Vastu Shastra goes with an ancient story that, once upon a time a man had obstructed the earth and the sky with his huge body. The Devatas suddenly caught the person and threw him with his face downward and every part of the body was held by different Devatas who became presiding deities of the same. Lord Brahma was given the privilege to become the God of the House, i.e. the Vastu Purush.

  5. VASTU PURUSH MANDALA

    The uses of grids on the plans have helped to frame our reality in certain spatial forms, which resembles one of the most important principles of Vastu Shastra known as the Vastu Purush Mandala. It is a diagram of square grids used for the arrangement of spaces. Vastu Purush is a form of a man in a calculated site which is characterized by the symbols of zodiac signs, constellations, and planets representing the entire solar system. As a rule, the shape of the Vastu Purush Mandala is considered a square which is the fundamental form used in Indian architecture. Once the orientation of the site is established, Vastu Purush Mandala is used to prepare the floor plans. It is considered as a model of

    the Universe providing the basis for architectural design. It is a metaphorical expression of the plan of the Universe which bridges people, buildings, and nature.

    As a concept, it extends to a village, a town, a country, or indeed the whole earth in its manifestations. When a building is in a perfect state or order, it is viewed as a Purush, the man of the universe which represents pure energy and the word Mandala means an astrological chart or a diagram that relates to the orientation as the earth is essentially demarcated by sunrise and sunset and by the cardinal directions. It has been so universal that it could be applied to an altar, a temple, a house, a city, or the entire cosmos (Kramrisch, 1976 & Shukla, 1993). It is believed that the site or the land is divided into nine parts representing the nine gods who govern the places and effects they cause considering which the orientations of rooms or spaces are determined.

    Image 1 Vastu Purush Mandala

  6. FUNDAMENTALS OF THE VASTU SHASTRA The fundamentals of the Vastu Shastra were formed considering the effects of the cosmic forces and the forms of energies. These forces influenced the earth therefore the basis of Vastu Shastra rests on the following five elements –

    1. Prithvi i.e. the earth

    2. Jala i.e. the water

    3. Vayu i.e. the air

    4. Agni i.e. heat or the fire

    5. Aakash i.e. the space

      The whole universe including the earth and the human body is considered to be made out of these five elements.

      Image 2 Five elements of nature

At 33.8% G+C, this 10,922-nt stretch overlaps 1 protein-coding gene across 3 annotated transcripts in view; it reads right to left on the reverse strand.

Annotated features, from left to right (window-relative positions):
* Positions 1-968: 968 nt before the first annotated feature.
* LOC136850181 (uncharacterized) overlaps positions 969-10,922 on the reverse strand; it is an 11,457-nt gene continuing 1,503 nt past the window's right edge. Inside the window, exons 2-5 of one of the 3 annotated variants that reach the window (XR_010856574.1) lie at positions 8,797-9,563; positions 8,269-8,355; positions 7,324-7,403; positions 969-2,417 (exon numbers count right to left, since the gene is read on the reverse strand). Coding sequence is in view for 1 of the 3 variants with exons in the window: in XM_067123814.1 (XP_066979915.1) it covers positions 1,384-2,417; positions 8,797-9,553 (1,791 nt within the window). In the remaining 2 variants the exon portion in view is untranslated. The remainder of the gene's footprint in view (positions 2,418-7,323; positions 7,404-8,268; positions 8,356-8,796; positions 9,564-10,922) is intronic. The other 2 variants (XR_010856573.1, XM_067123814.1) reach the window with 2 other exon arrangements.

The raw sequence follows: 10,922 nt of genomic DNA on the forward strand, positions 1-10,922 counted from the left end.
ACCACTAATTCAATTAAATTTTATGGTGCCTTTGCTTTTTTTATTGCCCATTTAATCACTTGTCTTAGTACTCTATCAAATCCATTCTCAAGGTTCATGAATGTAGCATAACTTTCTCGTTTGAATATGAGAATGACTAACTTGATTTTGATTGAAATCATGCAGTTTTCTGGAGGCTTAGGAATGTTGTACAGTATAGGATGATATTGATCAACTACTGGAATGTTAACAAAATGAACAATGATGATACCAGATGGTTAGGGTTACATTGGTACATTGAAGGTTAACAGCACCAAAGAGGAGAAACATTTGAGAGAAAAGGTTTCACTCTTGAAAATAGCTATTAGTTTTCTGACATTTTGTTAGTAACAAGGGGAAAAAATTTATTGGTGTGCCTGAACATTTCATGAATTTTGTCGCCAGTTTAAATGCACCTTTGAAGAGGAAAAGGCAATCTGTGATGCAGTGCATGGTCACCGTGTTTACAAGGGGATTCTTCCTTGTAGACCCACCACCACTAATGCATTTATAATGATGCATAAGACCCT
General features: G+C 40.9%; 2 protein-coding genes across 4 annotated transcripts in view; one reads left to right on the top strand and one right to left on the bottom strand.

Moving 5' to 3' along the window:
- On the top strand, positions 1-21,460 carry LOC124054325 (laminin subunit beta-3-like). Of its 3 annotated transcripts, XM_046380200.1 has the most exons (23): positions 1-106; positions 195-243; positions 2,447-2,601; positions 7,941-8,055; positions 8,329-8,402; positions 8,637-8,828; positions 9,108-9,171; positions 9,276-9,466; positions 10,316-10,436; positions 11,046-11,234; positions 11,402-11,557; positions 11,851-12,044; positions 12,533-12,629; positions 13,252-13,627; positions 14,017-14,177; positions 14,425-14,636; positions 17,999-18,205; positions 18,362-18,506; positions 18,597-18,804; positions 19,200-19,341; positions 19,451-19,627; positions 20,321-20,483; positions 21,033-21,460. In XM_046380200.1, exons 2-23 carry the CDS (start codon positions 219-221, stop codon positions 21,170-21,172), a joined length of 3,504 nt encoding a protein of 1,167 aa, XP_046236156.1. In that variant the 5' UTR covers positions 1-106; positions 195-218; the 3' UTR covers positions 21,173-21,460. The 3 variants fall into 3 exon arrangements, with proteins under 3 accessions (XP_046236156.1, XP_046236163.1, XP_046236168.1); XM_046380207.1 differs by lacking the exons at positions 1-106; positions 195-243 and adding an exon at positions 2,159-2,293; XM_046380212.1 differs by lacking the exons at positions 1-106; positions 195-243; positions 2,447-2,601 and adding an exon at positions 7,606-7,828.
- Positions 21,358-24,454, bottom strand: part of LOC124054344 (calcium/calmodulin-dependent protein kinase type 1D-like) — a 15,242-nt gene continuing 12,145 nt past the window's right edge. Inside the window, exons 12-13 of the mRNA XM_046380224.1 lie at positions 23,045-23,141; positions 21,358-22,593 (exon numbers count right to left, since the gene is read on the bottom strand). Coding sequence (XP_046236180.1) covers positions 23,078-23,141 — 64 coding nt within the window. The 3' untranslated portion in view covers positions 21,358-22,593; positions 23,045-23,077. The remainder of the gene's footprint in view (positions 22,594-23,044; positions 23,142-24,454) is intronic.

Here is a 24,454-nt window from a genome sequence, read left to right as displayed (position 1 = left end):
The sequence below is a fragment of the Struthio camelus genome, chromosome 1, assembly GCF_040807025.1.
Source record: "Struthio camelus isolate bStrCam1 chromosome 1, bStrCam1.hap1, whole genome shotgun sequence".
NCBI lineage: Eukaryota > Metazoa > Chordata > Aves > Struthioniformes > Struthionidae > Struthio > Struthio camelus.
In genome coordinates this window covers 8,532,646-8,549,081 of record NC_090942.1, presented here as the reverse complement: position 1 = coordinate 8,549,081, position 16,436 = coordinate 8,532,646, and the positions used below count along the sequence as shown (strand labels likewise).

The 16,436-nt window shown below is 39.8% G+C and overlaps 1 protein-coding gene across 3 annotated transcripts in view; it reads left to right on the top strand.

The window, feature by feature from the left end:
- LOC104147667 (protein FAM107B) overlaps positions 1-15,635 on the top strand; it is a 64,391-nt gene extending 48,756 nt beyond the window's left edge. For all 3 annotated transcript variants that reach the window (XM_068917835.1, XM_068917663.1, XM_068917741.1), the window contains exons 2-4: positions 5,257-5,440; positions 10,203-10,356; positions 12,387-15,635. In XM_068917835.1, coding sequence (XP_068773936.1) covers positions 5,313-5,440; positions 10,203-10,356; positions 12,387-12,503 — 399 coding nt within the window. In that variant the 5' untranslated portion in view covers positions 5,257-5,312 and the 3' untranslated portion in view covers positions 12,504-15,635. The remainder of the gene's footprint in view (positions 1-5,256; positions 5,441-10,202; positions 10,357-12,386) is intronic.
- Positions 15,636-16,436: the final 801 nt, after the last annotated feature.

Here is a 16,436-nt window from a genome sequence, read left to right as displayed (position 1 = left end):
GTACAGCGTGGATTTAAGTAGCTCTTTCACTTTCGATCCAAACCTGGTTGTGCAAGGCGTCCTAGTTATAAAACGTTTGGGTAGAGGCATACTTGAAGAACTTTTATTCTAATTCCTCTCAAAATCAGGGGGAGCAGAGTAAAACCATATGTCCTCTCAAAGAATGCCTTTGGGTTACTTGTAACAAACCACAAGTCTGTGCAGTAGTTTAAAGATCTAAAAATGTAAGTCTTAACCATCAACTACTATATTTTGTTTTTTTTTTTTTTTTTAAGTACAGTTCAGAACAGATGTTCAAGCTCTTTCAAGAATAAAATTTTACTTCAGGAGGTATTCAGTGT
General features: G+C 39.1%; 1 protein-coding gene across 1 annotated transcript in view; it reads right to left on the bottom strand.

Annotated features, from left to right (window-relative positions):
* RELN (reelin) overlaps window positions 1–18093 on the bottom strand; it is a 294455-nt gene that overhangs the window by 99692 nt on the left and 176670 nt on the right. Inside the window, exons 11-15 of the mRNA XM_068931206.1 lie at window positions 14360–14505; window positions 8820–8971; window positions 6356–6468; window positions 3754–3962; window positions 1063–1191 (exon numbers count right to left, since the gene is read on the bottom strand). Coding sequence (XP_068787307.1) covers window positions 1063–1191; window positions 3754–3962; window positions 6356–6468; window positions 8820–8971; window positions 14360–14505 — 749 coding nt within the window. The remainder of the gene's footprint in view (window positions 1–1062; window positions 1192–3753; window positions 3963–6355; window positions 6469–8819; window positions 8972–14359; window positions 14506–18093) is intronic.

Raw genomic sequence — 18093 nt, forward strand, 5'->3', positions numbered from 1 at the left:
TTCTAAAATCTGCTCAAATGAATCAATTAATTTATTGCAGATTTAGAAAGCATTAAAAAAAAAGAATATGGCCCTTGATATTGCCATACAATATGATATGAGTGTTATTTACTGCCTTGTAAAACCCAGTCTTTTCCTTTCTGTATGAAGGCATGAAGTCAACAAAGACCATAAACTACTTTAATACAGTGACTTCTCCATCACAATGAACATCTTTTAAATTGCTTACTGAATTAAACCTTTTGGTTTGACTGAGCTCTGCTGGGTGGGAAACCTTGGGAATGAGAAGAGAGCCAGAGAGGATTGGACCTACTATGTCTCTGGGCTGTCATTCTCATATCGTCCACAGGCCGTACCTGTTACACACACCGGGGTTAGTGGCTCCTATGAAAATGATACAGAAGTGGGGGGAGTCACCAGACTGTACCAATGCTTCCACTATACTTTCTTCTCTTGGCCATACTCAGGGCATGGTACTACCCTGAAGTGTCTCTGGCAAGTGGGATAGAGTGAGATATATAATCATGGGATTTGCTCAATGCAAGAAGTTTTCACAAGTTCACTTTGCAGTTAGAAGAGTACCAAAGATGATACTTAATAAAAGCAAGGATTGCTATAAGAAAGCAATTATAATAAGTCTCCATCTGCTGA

7. VASTU SHASTRA AND THE ENERGY

    We are living in an unsteady universe that is moving continuously, for which it requires a huge amount of energy and this energy holds every material present in the universe. Similarly, a man on the earth is tied with nature, and nature is tied with diferent energies and forces influencing the earth. Such as –

      1. Solar Radiation

      2. Magnetic Field of Earth

      3. Gravitational Force

      4. Intensity and Wind Direction

        Every material present in the universe radiates some amount of energy and these energies or forces are influenced by the earth, individually or by combining with each other forming a web of energies.

  8. CONTENTS OF THE VASTU SHASTRA

    The basic concept of Vastu Shastra is what should be placed and where it should be placed, so it deals with – site selection, the relation of open spaces with built mass, the orientation of entrances, bedroom, kitchen, puja room, storeroom, study room, etc. Vastu Shastra is a time-tested science as it provides satisfactory answers to many questions of physical, climatological, and social influence on the design of buildings that suit the contemporary situation at a time. A good Vastu is a conglomerate by correct orientation and placement of spaces for activities that relate to the cardinal directions. Due to the advancement in technologies, the natural forces can be controlled by mechanical means (eg. using Air-Conditioners to maintain indoor air quality, etc.), and therefore, a question arises whether Vastu Shastra is applicable in todays context or not?

    Directions

    Deity

    Effect

    Spaces

    North

    Kuber

    Wealth & prosperity

    Living room, seating, office, entrance

    North-East

    Ishwar

    Religion & trinity

    Puja room, well, underground water tank

    East

    Indra

    Progress & growth

    Entrance, guestroom, verandah, bathroom

    South-East

    Agni

    Energy, vigour & strength

    Kitchen, generator, power supply

    South

    Yama

    Death

    Back yard, kitchen garden

    South-West

    Nairut (Demon)

    Purity & cleanliness

    W/c, toilet, septic tank, washing area

    West

    Varun